Monday, April 15, 2019
4 p.m. – 5:30 p.m.
McKinney Conference Room, 111 Thayer Street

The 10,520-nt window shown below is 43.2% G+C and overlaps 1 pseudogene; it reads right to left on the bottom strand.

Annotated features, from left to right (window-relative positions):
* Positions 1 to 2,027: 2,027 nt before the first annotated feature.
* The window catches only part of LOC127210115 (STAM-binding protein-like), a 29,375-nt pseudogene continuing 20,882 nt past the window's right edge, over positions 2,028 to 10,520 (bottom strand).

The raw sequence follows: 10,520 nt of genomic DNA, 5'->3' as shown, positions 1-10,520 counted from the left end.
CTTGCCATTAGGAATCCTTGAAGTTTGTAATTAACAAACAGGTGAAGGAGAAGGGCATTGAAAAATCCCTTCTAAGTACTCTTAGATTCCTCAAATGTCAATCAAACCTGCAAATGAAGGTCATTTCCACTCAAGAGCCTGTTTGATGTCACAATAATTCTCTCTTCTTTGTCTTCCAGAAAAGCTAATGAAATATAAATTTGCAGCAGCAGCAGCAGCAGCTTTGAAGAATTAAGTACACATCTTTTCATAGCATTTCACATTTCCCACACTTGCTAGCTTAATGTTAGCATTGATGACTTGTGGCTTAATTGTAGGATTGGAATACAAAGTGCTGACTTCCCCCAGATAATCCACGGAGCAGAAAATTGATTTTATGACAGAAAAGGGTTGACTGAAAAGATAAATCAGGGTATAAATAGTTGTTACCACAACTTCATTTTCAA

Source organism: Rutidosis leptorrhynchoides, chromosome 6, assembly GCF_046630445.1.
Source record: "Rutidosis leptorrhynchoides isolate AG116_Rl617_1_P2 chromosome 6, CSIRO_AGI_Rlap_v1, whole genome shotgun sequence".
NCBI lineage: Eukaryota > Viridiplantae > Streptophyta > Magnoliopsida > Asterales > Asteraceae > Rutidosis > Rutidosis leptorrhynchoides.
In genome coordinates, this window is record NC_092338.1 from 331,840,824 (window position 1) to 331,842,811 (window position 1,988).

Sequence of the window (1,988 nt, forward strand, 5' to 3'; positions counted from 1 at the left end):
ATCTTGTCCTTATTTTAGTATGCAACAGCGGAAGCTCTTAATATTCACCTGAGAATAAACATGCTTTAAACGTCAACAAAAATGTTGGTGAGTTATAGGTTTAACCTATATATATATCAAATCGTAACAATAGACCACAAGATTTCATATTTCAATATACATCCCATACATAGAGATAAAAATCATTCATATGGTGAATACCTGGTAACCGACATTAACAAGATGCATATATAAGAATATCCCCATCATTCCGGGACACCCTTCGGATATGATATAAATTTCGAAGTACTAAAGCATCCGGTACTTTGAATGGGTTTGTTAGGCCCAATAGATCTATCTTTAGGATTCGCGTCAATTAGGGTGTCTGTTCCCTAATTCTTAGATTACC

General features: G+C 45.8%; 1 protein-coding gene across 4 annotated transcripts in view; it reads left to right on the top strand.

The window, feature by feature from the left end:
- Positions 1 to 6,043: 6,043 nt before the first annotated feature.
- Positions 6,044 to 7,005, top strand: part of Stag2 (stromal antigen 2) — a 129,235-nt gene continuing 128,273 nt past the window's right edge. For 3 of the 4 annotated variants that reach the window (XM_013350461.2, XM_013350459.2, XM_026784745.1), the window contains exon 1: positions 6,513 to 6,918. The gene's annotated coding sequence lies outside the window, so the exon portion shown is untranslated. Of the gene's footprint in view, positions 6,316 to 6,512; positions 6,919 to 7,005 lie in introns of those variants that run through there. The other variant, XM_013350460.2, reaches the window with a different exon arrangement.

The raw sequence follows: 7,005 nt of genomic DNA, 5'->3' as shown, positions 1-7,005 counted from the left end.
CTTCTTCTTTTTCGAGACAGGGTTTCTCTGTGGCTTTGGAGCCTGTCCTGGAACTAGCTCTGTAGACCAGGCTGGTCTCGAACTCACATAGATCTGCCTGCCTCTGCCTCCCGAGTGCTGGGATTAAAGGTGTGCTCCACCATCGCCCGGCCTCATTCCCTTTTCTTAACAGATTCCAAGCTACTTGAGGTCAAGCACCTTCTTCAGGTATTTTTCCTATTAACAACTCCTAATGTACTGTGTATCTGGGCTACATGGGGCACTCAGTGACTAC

Reports of inter-religious and ethnic violence in states in the Global South seem to frequent international news headlines. Yet, in countries like Nigeria with recurring ethnic conflict, violence only erupts in some pluralistic communities and not others. Under what conditions does religious identity become a divisive cleavage and source of communal violence? Based on intensive field research in Northern Nigeria, this research advances a new theory of power-sharing, showing that communities are less prone to inter-group violence where local government leaders have established informal local government power-sharing arrangements. Additionally, recent survey experiment research in Jos, Nigeria emphasizes the importance of disaggregating analyses of ethnic conflict, showing how individuals’ associations with religious or tribal identity can distinctly shape perceptions of conflict dimensions and grievances.